Arriving as an overseas student, Fresher's Week parties, starting the course and making friends - Ankur's first experience as a new university student.
I can't believe it's Christmas break already. All the weeks since university started seem to have flown past so quickly. If I had one word to describe the journey so far, it would probably be hectic. If I got two words, the second would probably be an emphatic fun, and if I got three words...you get the point.
I'll be honest with you, the first couple of days at the university were quite depressing. As an overseas student I had to arrive a few days before the moving in weekend, which sound great ("Oh cool, I get more time to sort out stuff") until you actually end up at the halls of residence and realise that the whole campus is dead and there's nothing other than potted plants to speak to.
Nevertheless, the volunteers from the international team and the students union were oh-so-helpful with every little thing, so it was quite easy getting adjusted. The real party (figuratively and literally) started when everyone else began arriving that weekend.
Freshers' Week was jam-packed with introductions where we were "warmly welcomed to the University of Surrey" so many times that I've lost count. An astonishingly high number of these intros were on safety, but you probably would never again get to see the halls of residence warden putting up a picture of Darth Vader instead of his own photo to make a safety lecture "more engaging".
I signed up for a few societies during our Fresher's Fayre, and surprisingly I actually bothered to stay involved with events conducted by most of the societies I signed up for. But let's not forget the Fresher's week parties!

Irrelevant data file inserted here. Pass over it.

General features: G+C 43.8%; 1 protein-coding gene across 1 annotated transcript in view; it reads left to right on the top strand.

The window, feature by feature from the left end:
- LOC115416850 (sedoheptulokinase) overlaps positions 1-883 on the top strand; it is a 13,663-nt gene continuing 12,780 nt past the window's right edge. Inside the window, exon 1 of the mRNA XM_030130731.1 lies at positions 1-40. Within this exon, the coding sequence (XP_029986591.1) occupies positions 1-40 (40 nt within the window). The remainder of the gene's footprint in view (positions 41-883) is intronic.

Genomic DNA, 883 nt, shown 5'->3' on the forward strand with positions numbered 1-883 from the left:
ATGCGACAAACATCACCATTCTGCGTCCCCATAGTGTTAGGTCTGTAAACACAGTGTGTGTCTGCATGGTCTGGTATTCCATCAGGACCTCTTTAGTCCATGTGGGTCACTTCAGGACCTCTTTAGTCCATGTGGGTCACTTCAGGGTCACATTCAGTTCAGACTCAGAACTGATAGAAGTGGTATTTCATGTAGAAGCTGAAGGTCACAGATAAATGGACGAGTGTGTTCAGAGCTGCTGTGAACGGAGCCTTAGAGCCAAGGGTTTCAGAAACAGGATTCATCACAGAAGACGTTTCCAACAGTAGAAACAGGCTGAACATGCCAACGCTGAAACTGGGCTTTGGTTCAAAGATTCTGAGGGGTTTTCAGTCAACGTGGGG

Moving to academics. It's been a fairly smooth ride for me so far, probably because most of the syllabus being covered during the first semester are topics that I have already studied in my A-level equivalents. Fair enough, the point is to get everyone on the course introduced the same basic level of proficiency. This is especially important when you have such a diverse student background as ours - we have around 150 students from so many countries. The so-called real work starts in the next semester.
The one thing that I have faced a steep learning curve in has been the electronics labs. I haven't covered this subject before, and it obviously takes time to pick up the basics. This is the case with most overseas students actually, so we pointed it out the university and they've decided to do an introduction to electronics-type workshop next year onwards. I still remember walking into the first lab class all charged up and getting baffled at the very first step on how to use a breadboard.
Also, I ended up breaking a drill-bit when drilling a PCB. Oops. I've improved vastly since then though.
Moving on to lighter stuff, I've had a great time at all the parties and pub crawls that have been held. Beyond studies, the two things that take up most of my time are the students union newspaper The Stag where I'm the copy-editor, and the student TV production MAD TV, where I'm on the technical team. I get to film in and around campus, edit footage, proofread articles for the newspaper and rush to meet deadlines. I've made some great friends with fellow team members, and many students recognise me from my work in both outlets.
I've also joined Spanish language classes, and have a part-time job with one of the university's organisations involved in conducting workshops and such. I told you that life has been hectic so far, but I'm loving it!
The one thing that has stood out so far is the ability to interact with an incredibly diverse set of people. You can sit down to have a cup of coffee with someone from a country you don't know much about by the end of a conversation, each of you walk away with that little bit more information about the world around you. Making friends with people from different countries, that's definitely been the most interesting aspect of university life so far.